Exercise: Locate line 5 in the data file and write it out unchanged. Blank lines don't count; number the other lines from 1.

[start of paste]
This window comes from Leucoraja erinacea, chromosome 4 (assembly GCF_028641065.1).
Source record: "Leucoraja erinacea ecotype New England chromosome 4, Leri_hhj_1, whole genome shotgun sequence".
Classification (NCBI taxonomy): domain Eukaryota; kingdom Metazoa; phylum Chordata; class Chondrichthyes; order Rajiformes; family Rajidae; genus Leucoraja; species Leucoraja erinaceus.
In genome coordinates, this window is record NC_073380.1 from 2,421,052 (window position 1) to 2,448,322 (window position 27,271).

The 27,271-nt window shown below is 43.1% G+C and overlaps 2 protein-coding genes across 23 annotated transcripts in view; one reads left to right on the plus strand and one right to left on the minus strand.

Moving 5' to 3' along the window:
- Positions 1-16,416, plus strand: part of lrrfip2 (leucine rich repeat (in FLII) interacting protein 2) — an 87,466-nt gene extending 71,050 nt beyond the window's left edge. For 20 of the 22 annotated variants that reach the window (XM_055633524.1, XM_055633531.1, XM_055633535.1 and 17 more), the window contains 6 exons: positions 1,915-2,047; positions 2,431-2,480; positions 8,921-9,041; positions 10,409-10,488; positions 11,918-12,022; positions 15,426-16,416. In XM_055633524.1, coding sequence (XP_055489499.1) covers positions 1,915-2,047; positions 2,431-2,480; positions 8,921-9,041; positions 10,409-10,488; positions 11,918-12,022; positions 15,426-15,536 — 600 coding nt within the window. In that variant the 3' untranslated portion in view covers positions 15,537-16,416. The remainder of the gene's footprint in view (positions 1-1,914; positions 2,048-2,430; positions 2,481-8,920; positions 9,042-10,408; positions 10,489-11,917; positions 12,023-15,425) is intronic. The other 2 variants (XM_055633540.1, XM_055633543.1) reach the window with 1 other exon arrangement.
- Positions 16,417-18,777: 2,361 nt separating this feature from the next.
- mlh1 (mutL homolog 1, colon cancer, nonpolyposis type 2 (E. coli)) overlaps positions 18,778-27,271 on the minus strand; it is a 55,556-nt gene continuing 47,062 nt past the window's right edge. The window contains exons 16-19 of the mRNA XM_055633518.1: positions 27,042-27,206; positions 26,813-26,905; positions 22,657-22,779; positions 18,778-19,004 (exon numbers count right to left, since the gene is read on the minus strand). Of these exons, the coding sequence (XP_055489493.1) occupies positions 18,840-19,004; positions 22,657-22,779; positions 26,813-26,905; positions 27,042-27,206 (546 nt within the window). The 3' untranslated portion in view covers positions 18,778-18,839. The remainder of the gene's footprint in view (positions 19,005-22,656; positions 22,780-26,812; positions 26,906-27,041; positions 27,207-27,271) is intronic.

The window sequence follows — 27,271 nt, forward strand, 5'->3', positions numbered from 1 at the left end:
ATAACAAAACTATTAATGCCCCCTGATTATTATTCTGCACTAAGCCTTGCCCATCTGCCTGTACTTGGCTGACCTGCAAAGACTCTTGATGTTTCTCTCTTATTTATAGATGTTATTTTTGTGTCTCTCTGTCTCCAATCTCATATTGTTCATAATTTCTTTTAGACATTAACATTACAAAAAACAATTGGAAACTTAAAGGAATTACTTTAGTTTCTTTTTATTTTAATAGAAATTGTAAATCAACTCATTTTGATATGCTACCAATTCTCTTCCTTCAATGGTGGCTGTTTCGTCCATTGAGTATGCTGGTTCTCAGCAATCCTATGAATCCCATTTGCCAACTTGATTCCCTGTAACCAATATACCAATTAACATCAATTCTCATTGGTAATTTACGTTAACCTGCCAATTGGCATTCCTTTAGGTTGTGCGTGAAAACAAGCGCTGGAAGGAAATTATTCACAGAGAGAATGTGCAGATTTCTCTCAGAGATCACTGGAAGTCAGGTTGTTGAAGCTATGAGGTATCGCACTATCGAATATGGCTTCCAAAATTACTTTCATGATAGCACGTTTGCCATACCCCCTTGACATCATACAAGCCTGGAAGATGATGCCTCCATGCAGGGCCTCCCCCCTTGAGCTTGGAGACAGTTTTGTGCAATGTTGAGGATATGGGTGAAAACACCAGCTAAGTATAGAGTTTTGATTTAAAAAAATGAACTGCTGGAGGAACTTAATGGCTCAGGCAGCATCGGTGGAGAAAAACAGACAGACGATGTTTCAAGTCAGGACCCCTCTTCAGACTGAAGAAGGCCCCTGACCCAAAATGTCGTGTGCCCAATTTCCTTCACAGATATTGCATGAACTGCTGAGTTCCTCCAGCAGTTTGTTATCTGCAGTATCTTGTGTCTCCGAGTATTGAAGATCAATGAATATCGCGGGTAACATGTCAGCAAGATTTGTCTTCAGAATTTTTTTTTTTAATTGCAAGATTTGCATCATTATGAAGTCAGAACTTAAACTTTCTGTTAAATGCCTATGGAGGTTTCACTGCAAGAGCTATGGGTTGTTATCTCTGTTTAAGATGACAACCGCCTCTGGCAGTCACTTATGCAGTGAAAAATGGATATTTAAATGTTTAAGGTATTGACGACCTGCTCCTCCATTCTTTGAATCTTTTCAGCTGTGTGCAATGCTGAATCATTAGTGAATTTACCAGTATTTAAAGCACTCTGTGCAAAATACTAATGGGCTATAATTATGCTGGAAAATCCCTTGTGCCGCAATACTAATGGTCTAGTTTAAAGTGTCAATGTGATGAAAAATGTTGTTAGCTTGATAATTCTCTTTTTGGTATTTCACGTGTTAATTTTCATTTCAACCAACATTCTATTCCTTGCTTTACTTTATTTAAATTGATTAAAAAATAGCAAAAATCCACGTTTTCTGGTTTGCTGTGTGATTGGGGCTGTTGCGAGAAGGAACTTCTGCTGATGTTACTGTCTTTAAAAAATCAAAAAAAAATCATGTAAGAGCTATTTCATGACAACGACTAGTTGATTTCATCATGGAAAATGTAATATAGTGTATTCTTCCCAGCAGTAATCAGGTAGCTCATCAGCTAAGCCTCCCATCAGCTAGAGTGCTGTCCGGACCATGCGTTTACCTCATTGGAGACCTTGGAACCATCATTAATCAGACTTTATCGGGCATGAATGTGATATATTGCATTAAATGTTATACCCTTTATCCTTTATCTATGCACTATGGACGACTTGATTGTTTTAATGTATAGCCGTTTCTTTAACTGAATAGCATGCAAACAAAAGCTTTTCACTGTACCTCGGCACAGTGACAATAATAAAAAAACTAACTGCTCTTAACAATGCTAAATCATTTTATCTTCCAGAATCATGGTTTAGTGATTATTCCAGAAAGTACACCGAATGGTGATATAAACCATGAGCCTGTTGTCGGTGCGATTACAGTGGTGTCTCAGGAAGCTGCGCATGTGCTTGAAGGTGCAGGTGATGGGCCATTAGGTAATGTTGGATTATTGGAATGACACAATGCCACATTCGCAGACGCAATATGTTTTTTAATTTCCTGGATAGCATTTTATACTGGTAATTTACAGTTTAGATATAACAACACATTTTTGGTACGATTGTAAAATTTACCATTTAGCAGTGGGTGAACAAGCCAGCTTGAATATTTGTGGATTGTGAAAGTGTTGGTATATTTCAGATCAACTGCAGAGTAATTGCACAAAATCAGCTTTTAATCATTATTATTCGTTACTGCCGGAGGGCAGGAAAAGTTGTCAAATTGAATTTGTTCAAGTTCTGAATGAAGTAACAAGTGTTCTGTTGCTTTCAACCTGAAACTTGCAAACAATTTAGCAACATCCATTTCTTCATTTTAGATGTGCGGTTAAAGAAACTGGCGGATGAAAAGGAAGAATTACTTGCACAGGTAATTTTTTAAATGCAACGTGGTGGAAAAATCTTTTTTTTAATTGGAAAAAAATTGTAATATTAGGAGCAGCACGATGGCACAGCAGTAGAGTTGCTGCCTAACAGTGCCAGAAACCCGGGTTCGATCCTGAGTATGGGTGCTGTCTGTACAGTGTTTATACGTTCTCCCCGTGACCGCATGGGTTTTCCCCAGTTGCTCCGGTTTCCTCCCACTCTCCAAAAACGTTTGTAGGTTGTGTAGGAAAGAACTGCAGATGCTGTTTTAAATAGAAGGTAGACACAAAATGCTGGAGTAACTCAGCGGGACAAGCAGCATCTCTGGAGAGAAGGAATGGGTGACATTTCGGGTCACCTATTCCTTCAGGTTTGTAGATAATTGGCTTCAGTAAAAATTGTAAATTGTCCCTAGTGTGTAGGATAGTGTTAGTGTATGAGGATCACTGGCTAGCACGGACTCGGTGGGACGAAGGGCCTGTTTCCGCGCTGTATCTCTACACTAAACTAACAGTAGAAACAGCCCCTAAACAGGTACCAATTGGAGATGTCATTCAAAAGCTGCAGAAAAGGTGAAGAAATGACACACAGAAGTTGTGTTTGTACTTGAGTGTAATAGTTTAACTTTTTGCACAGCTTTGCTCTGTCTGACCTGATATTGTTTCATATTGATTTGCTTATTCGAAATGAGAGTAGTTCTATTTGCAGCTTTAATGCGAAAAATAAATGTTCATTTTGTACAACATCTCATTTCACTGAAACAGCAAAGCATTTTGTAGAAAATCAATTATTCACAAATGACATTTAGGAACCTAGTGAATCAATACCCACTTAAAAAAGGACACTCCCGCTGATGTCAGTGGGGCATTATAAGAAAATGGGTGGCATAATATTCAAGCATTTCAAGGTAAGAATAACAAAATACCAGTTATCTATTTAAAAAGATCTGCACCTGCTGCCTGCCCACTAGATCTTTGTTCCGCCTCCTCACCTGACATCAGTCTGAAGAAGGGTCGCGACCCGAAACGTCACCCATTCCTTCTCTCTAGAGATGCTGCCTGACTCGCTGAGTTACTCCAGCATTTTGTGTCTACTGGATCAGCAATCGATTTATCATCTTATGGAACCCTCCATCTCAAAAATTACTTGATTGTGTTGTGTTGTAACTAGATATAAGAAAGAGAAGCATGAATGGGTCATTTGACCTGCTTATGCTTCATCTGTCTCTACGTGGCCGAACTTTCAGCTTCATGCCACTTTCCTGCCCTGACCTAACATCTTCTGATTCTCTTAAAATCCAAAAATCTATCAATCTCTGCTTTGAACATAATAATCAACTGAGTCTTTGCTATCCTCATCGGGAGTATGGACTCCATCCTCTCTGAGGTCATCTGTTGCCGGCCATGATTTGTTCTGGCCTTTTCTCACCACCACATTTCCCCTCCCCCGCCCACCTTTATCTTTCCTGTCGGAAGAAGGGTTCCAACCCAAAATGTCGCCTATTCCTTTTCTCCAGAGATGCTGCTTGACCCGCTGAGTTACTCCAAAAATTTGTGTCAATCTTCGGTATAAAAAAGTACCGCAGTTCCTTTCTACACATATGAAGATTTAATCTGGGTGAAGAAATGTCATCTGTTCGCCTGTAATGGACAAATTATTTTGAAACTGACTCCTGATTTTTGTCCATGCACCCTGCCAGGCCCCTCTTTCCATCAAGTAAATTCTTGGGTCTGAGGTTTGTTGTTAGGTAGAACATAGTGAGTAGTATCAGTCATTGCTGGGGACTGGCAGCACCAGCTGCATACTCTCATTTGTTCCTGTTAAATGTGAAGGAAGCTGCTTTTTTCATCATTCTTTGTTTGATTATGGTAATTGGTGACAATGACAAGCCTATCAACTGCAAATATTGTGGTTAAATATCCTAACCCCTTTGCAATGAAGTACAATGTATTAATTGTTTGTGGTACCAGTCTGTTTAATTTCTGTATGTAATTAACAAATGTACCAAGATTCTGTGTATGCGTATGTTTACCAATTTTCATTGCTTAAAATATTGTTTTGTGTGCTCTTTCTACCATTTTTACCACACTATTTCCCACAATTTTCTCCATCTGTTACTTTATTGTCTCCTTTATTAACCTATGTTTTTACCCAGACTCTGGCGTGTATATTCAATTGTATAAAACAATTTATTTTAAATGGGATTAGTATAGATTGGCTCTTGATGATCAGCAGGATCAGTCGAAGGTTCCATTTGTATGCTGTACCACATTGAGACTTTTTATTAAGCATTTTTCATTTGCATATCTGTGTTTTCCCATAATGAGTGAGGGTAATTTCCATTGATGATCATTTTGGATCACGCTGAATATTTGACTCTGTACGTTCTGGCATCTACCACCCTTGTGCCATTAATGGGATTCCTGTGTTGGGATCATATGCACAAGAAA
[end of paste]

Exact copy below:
The 27,271-nt window shown below is 43.1% G+C and overlaps 2 protein-coding genes across 23 annotated transcripts in view; one reads left to right on the plus strand and one right to left on the minus strand.